Before you do anything major, may I suggest you pre-print sample series yourself or arrange for 5-10 copies with your intended supplier, and then present them to most-prospective customers. The idea is to, ideally, get them to pre-order, so you already know where your pre-printed pad goes. Perhaps you can offer them standard and customized versions – ie. standard would be non-altered, as is, and customized might range from replacing your logo with customer’s company, to insertion of company-specific reminders or alterations. So would be the price range. And there is still always a room for disclosing where the actual credits go (designer and printing house), just in smaller print. Perhaps you’ll even come up with the new ideas to offer to the them (and the whole DIY community as well).

    Hope this helps a bit – there’s much more where these came from (experience + marketing & management studies).

  16. Mirta 13 years ago

    Sorry for some mistypes in the last comment…

    As for question 2, I am in Europe, therefore I use A formats (A4, etc.). Storing would depend on what I did with the info written on them. Ie., if I processed all the necessary info – transferred them to a more appropriate sheet of paper or place – then I would throw the paper into trash, or use it as a scrap paper.

    On the other hand, as long as there is something on this ETP paper to be processed, I would punch it with Rollabind (hopefully getting one these days), or store in a binder (2- or 4-holed) or envelope (transparent or plain A4+ for mailing).

  17. Beverly 13 years ago

    Synchronicity-
    Just the other day I was scribbling in my moleskin at the coffee shop and started thinking, what if Dave made the ETP into little carry around note books? And now your post.

    Actually, my work load has been tremendous lately and I’ve been wrestling with some organizational control issues:
    Now with the ETP process I print out a set each week, and file a daily sheet into a 3 ring binder each day – with the hours per project totaled and circled.
    I think I could adjust to the right side time sheet and I like breaking it up into the 3 task approach – The design is simple and effective.
    Also, while the color is attractive, it is not imperative to me since the design functions successfully in black and white.

    While I would buy the pads, I can’t help thinking how the filed task sheets create a work journal of sorts, and I’m wondering how a moleskin/day-planner format work?

  18. Ben 13 years ago

    I’d consider purchasing them if they included a lined back side for my journal entry for the day. Or, it could be a grid… in light gray ink.

  19. Benny 13 years ago

    I would be very interested in purchasing them.  Also, I’d prefer the pad with glue at the top, without holes.  I’m fairly new to the ETP, but I plan to archive them in a Circa notebook.  Keep up the good work!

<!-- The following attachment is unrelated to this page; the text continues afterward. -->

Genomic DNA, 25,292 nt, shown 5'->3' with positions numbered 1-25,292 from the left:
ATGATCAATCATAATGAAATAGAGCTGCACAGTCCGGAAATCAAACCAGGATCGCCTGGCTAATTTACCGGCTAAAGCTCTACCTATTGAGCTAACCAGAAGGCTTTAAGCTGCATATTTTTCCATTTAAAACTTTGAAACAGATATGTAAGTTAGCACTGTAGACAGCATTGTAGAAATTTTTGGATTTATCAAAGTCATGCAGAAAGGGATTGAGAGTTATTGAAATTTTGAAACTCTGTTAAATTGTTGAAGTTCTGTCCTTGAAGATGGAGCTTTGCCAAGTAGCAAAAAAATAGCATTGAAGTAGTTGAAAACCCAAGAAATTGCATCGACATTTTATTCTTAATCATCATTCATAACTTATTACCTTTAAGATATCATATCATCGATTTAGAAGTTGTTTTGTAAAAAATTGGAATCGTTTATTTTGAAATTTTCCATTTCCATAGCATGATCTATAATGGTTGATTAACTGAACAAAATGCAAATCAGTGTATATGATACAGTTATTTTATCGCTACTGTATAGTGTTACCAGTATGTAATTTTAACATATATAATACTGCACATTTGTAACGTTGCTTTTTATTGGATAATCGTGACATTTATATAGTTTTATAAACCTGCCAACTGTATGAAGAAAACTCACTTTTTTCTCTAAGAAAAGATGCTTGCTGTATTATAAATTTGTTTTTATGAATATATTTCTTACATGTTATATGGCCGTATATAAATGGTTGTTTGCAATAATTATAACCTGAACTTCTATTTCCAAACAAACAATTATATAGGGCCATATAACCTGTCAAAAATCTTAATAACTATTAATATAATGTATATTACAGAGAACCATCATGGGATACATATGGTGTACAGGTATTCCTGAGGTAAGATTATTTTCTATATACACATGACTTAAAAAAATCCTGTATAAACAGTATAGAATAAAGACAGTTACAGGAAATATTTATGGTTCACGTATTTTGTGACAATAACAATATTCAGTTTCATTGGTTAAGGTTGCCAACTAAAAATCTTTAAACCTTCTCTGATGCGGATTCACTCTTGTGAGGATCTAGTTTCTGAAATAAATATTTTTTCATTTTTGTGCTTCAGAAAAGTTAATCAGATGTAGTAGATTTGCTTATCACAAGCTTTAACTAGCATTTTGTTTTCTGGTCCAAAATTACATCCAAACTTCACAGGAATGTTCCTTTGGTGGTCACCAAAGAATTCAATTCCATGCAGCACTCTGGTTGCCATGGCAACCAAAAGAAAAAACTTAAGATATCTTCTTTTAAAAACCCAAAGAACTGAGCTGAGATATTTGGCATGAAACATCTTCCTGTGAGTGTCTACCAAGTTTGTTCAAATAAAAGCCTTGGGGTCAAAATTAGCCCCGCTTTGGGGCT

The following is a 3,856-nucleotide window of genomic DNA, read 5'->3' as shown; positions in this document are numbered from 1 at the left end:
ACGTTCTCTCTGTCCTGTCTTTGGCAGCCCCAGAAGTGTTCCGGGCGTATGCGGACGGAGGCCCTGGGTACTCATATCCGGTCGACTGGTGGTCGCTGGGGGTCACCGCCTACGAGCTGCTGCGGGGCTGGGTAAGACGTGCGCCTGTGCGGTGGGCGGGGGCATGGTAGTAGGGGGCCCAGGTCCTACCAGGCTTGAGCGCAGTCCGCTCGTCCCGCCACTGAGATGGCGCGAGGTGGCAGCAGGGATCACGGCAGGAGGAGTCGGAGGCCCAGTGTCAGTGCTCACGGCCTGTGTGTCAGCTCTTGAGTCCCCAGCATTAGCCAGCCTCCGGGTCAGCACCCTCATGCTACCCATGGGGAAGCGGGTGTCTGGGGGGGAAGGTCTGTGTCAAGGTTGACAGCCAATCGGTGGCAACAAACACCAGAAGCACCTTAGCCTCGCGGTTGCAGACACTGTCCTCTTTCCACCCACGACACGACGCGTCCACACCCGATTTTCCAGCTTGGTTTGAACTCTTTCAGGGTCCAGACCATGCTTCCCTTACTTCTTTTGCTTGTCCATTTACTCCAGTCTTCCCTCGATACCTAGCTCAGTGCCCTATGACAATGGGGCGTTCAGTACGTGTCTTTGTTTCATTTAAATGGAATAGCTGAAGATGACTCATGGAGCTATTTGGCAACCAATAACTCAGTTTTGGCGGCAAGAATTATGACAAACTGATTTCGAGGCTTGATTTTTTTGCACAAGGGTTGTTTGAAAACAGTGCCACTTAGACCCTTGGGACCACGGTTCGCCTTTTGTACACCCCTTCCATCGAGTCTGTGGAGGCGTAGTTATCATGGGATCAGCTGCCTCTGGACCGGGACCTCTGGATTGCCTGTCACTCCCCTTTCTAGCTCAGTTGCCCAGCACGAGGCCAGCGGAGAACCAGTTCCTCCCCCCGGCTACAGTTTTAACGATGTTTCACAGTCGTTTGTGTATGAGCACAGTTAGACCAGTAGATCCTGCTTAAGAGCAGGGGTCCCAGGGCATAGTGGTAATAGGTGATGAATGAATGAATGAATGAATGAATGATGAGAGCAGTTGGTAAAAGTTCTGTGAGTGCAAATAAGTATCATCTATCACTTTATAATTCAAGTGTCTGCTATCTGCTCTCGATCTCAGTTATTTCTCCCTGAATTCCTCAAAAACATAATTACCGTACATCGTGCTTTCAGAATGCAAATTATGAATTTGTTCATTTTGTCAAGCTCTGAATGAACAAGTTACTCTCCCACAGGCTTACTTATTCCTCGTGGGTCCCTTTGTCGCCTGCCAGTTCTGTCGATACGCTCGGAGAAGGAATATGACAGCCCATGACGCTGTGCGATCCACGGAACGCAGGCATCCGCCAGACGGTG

20. Dave Seah 13 years ago

    Wow, lots of great comments!

    I’ll process them while I’m down in Davis Square tomorrow morning at a coffee shop, but I can see a lot of interesting things to explore in the next post.

    With any luck, I’ll be talking to some local print people soon.

    I like that idea of having stuff printed on the back, so I’ll have to get that priced out.

  21. Lynn O'Connor 13 years ago

    Great! We’ve all been waiting for you to do this. I use the ETP almost every day, its helping me face my difficulty with planning, making it very concrete and obvious. I use both 3 hole notebooks and circa, so I would like the space on the left, so I can punch whichever I’m using for a day’s planning. Right now the ETB are in a “Next Action” circa notebook, side by side with my lists by context. I don’t keep them however, although I should and reading these responses made me see the wisdom in that. I would buy them, I might not pay over $20 for 100, but I’d easily pay $30 for 300, on decent quality paper. I have been thinking over messing around with some that you have on powerpoint or .doc, to make them perfect for graduate students in clinical psychology, working on their dissertations etc. For me, they are just about perfect as they are, although I know I would like the rearrangement with the hard edged schedule on the right. I use hours strip on the right at the moment for the hard edged appointments I have, clients, supervisees, and students. I’m still having trouble planning all the rest, my own products, writing, research, etc. I say I’m going to do x, y, or z and then don’t do it. But using the ETP at least I know what I said I would do. I loved the idea of you making up a version in a small moleskin type book. I use that for my constant note taking by hand because it IS in a book, and won’t get lost. I’m still screwing around with what program should be my “note-taking” digital method. I wish I would settle on some decision. For now I am happy with Vitalist for my lists, a Circa or three-ringed note book for printed out lists and ETP for details, the CGT for keeping track of time spend on a big project beyond one day. I will definitely buy this product, for convenience and I suspect it might look quite a bit better than what my lasar printer produces.